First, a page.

Matthew Fox still believes in World War Z. Despite all the bad buzz following the movie around, the co-star says the original ending wasn't that bad—and reveals why the studio wanted to go back and change it, anyway.
Next year, Brad Pitt will appear in World War Z, the feature adaptation of a book centered on the zombie apocalypse. Production on the film hasn't been easy and fans are understandably worried about its outcome. But despite delays and reshoots, Pitt claims that it's not that serious.
It seems like it's just been one problem after another for the big screen adaptation of Max Brooks' novel World War Z, but now one of the new writers brought in to fix it has opened up about the project. So, what does Drew Goddard think? That we all just need to chill out, and take breath.
We already knew about the rewrites and reshoots plaguing Brad Pitt's big-screen adaptation of World War Z, but the flick's problems apparently don't end there. According to inside sources, things have gotten so bad that Pitt and director Marc Forster aren't speaking.
The sordid saga continues. It's been bad news, followed by worse news, for the big screen adaptation of Max Brooks' stellar zombie novel World War Z. Now, it seems another cook is headed to the kitchen.
We knew the zombie epic World War Z, based on the Max Brooks novel and starring Brad Pitt, was going to need some extensive reshoots—but now the studio has gone so far as to call in hit-making writer Damon Lindelof to try and salvage the flick.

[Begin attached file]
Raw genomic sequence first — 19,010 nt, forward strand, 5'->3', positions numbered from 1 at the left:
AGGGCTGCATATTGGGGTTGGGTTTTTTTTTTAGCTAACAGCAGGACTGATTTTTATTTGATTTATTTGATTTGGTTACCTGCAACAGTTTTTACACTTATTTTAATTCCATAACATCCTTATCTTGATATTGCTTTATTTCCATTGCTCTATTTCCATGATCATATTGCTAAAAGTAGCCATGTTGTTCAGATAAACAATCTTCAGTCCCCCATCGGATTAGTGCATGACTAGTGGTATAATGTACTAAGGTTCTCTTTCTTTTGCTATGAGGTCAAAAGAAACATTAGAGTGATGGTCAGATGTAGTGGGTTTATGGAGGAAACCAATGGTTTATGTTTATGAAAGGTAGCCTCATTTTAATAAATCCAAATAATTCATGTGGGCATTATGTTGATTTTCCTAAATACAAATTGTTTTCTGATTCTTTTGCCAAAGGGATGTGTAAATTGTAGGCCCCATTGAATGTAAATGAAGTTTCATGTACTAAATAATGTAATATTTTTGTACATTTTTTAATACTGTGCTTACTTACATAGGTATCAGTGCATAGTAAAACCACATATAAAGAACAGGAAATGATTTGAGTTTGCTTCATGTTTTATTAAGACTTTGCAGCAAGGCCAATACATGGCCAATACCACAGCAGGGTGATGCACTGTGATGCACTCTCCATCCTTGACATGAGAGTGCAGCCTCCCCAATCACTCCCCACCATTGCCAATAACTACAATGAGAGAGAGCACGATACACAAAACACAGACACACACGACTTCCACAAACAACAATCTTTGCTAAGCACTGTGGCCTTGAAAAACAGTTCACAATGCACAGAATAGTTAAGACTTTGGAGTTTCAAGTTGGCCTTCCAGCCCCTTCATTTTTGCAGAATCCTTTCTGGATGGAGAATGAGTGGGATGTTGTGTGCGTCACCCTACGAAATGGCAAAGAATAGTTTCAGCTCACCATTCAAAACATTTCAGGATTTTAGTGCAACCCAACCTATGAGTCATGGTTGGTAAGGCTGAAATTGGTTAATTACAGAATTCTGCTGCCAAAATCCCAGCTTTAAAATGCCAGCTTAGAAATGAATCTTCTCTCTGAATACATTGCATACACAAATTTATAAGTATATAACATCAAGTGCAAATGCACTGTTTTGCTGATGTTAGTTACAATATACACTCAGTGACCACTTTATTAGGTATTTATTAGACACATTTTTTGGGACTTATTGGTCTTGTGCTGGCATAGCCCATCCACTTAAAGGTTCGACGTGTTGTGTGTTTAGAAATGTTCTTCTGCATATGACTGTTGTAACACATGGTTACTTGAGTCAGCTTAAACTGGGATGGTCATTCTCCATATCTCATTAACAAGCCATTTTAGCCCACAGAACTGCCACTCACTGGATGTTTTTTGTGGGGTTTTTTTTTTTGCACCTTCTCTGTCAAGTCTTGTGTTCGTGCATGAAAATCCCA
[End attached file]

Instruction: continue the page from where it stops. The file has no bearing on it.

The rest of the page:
Reshoots are common on movies these days, with filmmakers going back for a few days or sometimes even two or three weeks to tweak scenes or add material they realized they needed once they got into the editing room. But seven weeks of reshoots? That sounds like a movie that's got some major problems.
It seems like director Marc Forster's adaptation of Max Brooks' oral history of the zombie war is diverting from the text even more than we thought—apparently, it's being configured to allow for a couple of head-chopping sequels.
Zombies have been in the eye of the American public ever since the 1932 Bela Lugosi horror movie White Zombie. And we've liked what we've seen. According to some serious calculations, it turns out that Americans have spent over $5 billion on zombies and zombie-related paraphernalia.
The zombie-filled set of World War Z is suddenly defenseless—because a Hungarian SWAT team recently shut down the production after learning that illegal weapons were being used on set.